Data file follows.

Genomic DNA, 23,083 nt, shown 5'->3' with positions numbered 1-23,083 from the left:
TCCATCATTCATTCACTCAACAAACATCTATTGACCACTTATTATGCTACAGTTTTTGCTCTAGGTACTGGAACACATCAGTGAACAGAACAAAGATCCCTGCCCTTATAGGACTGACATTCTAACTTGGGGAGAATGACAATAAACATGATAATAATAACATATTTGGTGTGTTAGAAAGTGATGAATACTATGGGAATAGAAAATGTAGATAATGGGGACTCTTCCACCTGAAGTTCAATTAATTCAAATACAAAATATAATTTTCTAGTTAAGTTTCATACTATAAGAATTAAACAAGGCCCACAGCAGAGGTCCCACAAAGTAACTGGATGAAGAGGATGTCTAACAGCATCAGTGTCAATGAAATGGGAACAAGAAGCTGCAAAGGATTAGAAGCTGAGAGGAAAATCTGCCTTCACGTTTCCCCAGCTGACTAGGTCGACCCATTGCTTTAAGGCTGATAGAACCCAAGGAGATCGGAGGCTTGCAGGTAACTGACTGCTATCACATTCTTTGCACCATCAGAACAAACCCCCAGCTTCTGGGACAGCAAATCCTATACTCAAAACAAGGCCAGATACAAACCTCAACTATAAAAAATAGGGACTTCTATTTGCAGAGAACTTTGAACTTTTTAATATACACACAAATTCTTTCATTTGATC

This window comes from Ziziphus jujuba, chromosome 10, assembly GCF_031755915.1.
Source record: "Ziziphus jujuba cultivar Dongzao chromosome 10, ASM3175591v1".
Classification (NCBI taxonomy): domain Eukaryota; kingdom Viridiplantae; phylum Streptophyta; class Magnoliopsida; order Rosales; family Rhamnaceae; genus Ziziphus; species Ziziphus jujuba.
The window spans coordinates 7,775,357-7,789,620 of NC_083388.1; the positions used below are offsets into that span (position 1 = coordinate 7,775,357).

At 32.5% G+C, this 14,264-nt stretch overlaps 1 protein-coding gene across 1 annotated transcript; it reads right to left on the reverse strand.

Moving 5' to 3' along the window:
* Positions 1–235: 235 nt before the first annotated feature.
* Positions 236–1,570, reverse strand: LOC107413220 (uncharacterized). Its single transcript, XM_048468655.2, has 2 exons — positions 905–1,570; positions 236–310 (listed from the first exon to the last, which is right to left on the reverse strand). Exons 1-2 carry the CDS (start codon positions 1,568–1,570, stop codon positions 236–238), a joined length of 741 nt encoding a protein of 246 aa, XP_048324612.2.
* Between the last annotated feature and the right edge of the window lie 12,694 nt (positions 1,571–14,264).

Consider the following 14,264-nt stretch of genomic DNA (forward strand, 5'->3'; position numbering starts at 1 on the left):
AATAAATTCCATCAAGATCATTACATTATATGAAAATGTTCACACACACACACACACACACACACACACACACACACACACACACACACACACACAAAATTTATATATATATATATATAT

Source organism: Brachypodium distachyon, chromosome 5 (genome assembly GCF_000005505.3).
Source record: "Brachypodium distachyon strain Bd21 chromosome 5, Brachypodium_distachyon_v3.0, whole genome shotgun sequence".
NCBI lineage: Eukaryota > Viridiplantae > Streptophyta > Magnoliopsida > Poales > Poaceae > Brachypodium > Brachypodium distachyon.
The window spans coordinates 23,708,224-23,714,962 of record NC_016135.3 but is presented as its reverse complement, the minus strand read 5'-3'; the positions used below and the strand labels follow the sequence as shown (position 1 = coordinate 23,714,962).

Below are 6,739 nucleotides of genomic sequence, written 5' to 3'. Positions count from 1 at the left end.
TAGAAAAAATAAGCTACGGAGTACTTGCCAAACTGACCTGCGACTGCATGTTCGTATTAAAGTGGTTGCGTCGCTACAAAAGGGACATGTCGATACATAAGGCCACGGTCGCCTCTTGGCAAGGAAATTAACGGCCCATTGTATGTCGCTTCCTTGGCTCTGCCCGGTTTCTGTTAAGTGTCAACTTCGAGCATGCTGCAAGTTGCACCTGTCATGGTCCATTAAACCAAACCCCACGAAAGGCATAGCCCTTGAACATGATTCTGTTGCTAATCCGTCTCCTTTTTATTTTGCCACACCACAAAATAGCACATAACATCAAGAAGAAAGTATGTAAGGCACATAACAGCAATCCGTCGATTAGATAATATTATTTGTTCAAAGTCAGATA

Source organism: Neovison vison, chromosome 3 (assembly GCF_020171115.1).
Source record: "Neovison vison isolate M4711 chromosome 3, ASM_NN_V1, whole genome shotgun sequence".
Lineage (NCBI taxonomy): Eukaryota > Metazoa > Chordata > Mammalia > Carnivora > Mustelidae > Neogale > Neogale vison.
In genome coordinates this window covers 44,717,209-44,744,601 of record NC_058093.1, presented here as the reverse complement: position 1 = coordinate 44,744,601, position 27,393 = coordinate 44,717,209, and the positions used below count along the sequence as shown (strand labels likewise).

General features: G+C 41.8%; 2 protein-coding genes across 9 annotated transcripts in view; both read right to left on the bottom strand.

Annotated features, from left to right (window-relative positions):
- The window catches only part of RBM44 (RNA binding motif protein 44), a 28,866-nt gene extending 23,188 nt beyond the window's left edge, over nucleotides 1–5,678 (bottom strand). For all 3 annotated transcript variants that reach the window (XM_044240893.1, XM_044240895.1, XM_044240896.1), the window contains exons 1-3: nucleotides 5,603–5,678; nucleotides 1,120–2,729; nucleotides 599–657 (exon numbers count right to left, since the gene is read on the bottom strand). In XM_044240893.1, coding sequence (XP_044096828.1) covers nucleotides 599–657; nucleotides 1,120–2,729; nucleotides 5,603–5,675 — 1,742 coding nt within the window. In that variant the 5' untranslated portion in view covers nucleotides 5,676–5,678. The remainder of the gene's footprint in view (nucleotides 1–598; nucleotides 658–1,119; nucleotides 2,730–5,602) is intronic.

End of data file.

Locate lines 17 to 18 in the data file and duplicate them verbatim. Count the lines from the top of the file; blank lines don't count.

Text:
The window spans coordinates 23,708,224-23,714,962 of record NC_016135.3 but is presented as its reverse complement, the minus strand read 5'-3'; the positions used below and the strand labels follow the sequence as shown (position 1 = coordinate 23,714,962).

Below are 6,739 nucleotides of genomic sequence, written 5' to 3'. Positions count from 1 at the left end.